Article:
Definition - What does Jones Act mean?
The Jones Act or The Merchant Marine Act of 1920 is a law pertaining to maritime commerce or trade done by the shipping industry. It mandates that ships carrying products and passengers within the U.S. should be made in the U.S. and owned by U.S. citizens. It also requires that staff and crew should be U.S. citizens as well. This law is also about protection for ship workers who get injured while at work at sea.
Insuranceopedia explains Jones Act
This law has two major concerns: cabotage regulations and seamen's rights.
The legal requirements of cabotage (products and services done by shipping) which ensure that ships be owned by Americans and made in the U.S. are meant to protect the country's shipping industry. Critics point out that such a law ultimately harms the industry since it is unable to compete internationally when there are ships made by other countries that are less expensive and technologically more advanced.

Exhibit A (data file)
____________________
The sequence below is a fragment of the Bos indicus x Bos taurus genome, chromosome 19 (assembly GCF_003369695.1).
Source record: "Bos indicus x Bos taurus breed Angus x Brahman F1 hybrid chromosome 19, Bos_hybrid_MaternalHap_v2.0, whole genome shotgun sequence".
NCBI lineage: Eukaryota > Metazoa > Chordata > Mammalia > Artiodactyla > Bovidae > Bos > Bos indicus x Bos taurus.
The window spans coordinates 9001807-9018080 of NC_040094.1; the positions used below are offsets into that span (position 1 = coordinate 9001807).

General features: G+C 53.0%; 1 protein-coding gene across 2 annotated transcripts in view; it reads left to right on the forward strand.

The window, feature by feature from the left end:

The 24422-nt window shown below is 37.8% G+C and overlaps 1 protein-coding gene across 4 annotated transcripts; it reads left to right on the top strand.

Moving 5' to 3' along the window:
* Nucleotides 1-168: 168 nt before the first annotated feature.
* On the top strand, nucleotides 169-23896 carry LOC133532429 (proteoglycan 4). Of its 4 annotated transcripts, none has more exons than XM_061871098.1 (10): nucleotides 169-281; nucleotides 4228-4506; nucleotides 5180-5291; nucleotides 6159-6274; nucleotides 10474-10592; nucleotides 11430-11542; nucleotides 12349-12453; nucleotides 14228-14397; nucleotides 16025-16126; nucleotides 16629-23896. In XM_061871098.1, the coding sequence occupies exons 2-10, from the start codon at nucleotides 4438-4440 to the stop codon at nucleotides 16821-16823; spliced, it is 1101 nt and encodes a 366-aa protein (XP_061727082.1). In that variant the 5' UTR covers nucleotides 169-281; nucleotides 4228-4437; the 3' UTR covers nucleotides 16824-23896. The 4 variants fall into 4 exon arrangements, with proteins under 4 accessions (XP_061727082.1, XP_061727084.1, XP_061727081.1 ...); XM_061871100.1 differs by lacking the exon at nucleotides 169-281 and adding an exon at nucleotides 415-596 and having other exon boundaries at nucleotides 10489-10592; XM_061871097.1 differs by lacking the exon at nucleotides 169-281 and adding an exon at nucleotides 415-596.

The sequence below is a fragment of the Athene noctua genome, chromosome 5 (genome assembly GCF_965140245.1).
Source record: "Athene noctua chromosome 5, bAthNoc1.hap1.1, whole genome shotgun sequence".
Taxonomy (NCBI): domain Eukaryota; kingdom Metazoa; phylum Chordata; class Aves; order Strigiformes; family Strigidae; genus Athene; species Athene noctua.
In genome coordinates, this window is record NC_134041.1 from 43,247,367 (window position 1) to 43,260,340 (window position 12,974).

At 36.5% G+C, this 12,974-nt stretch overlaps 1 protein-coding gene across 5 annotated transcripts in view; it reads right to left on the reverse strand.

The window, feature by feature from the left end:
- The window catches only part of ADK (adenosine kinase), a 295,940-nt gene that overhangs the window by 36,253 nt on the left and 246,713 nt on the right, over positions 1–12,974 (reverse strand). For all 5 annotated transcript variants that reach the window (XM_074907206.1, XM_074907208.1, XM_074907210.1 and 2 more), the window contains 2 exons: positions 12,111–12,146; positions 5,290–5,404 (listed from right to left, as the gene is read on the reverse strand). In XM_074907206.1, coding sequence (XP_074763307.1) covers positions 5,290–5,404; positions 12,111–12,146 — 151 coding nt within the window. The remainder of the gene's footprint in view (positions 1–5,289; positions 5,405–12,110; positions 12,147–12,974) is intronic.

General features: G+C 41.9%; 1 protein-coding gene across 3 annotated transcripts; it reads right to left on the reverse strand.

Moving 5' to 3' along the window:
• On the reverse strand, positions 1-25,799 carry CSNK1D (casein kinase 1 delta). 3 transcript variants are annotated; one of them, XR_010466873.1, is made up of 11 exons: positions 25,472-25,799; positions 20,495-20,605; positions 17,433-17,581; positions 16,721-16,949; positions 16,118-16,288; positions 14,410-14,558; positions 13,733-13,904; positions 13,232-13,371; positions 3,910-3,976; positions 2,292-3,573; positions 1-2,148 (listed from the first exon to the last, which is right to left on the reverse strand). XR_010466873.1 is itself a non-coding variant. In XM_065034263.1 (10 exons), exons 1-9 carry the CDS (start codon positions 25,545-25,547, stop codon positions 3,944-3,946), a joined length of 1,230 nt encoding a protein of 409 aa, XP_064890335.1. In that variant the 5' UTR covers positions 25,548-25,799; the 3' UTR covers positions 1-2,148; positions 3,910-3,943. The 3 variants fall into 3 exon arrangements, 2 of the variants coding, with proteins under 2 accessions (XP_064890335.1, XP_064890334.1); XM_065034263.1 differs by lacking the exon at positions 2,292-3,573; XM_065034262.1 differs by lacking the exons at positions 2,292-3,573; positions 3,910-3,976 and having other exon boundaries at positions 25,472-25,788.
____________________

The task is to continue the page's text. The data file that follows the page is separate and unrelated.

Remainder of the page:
In case of a national emergency, such as a strong hurricane affecting a part of the country, this law can be temporarily waived.
The term seaman refers to a person who works at sea most of the time (and by law, at least 30% of his time to qualify for claims). If he or she is injured and the cause of injury is an act done by his or her superiors and colleagues, he or she has the right to sue the employer for compensation. A Jones Act lawyer, and not just any maritime law attorney, is usually contacted to handle seamen's rights cases.